Ellison's use of first person narration in Invisible Man very importantly allows us to see the events of the novel from the point of view of our protagonist, to understand intimately why he has literally been driven underground, and beyond that, to see how the actions of others in society directly affect his thinking and identity.

We don't tend to see many novels written from the second person perspective; that would entail telling a story from the 'you' point of view, as though you are a character in the story. It would be pretty awkward for an entire novel to be presented from this perspective (think of those Choose Your Own Adventure children's books, which address the reader directly as 'you,' when you think about second person).

Many American novels are told from the third person point of view, which means that the narrator is external to and apart from the actions of the story. The reader receives something of an outsider's perspective in this type of novel. One type of third person narrator is third person omniscient, in which the narrator is all-knowing and able to tell us about the actions and inner thoughts of all of the characters.

Remember that with this type of narration, there are no real limits on what the storyteller knows or what the reader can be told about. For example, in Joseph Heller's novel Catch-22, the reader is told that, 'After he made up his mind to spend the rest of the war in the hospital, Yossarian wrote letters to everyone he knew, saying that he was in the hospital but never mentioning why.'

Here, the audience is offered a look into both the internal thoughts and the actions of our protagonist, Yossarian. But we're also provided with the inner workings of other characters as well. We're told of another patient, 'The Texan turned out to be good-natured, generous and likable. In three days no one could stand him. He sent shudders of annoyance scampering up ticklish spines, and everybody fled from him…' The omniscient third person narrator in Catch-22 gives the reader glimpses of what a variety of characters are thinking, feeling, and doing. We're not limited to what one person thinks and observes.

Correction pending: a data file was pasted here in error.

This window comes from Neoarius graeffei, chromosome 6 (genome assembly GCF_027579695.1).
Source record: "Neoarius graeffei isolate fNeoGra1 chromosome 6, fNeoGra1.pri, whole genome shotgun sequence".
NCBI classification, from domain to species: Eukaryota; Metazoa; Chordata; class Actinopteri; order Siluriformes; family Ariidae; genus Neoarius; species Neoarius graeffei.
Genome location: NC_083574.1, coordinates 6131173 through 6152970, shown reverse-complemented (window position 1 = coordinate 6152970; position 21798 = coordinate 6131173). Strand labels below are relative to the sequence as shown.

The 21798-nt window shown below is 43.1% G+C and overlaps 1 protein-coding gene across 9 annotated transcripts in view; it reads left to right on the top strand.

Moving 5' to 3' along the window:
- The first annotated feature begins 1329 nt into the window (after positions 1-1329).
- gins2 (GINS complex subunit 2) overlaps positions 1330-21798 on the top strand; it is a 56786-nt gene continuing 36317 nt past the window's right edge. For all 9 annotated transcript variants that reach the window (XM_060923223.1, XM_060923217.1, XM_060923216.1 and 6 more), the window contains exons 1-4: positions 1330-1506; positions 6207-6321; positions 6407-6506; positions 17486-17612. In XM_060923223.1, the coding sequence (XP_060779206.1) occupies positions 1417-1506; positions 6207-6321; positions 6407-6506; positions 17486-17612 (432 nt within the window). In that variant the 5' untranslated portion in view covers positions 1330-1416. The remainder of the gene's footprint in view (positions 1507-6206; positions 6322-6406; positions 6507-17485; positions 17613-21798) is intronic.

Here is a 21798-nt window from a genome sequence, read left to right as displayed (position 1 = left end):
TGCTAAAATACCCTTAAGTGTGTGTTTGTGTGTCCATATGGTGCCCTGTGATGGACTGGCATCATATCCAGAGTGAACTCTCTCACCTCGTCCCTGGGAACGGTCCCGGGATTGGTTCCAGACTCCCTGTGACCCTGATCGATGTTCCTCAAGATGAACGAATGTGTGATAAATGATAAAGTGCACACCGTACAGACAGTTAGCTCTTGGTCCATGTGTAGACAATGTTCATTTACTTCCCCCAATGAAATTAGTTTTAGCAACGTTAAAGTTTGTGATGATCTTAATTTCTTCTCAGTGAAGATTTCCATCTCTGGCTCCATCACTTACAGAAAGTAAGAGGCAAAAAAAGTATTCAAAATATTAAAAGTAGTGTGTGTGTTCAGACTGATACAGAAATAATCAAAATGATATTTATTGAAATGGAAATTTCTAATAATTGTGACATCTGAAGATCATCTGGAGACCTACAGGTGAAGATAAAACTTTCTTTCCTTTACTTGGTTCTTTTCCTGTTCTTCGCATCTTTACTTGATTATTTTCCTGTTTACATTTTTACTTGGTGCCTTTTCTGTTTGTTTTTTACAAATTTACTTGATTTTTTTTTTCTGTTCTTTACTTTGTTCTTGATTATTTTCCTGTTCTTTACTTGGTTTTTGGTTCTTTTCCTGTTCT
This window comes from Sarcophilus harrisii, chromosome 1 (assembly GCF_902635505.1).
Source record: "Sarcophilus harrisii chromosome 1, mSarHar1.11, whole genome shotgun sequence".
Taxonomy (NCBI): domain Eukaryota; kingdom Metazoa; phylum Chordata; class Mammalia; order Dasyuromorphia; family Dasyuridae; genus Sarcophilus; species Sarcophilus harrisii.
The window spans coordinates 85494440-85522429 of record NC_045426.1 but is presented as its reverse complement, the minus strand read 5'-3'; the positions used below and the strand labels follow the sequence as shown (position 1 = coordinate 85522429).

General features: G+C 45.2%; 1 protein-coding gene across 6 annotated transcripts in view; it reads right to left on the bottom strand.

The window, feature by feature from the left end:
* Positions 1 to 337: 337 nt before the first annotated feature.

The other type of third person narrator does involve that type of limitation - it's called the third person limited narrator. With this type of narration, the narrator shares only one character's thoughts and doesn't discuss the actions of other characters when they're not interacting with that one character. This type of narrator, as the name indicates, is limited in his or her perspective, somewhat like a first person narrator would be.

Multiple and Unreliable Narrators

Sometimes the identity or role of the narrator is crucial to the meaning of the novel itself. Take the example of The Sound and the Fury by William Faulkner. That novel is famous for being written from four different points of view.

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Video Transcript

Role of the Narrator in American Novels

You may be familiar with the concepts of narration and narrators if you've ever had to write a narrative essay in which you talk about your own personal experiences. Simply stated, a narrator is the person who tells a story. When we read a novel, it's the narrator's point of view, or perspective, from which we see the events of the story - it's the narrator's perspective of the events that's our window into the story as readers.

This may seem pretty straightforward and even, perhaps, not particularly important. But when you think about the fact that just like in real life the person who tells us a tale may not know the full story or may not be completely trustworthy, it becomes clear that understanding the role played by a narrator in a novel can add an entirely new dimension of intrigue.

Point of View

You may have heard of the terms first person, second person, and third person when discussing points of view. The term first person applies to a story told from the 'I' point of view; the narrator him or herself is typically part of the story and relates events from his or her perspective in this type of novel.

An example of a first person narrator in an American novel is the narrator in Invisible Man by Ralph Ellison. Notably, the reader is never told the name of the narrator in this novel; the lack of a name for our protagonist underscores Ellison's point about the loss of identity for African Americans in society. Not to be confused with H.G. Wells' sci-fi classic The Invisible Man, Ellison's Invisible Man involves a symbolic, rather than literal, invisibility.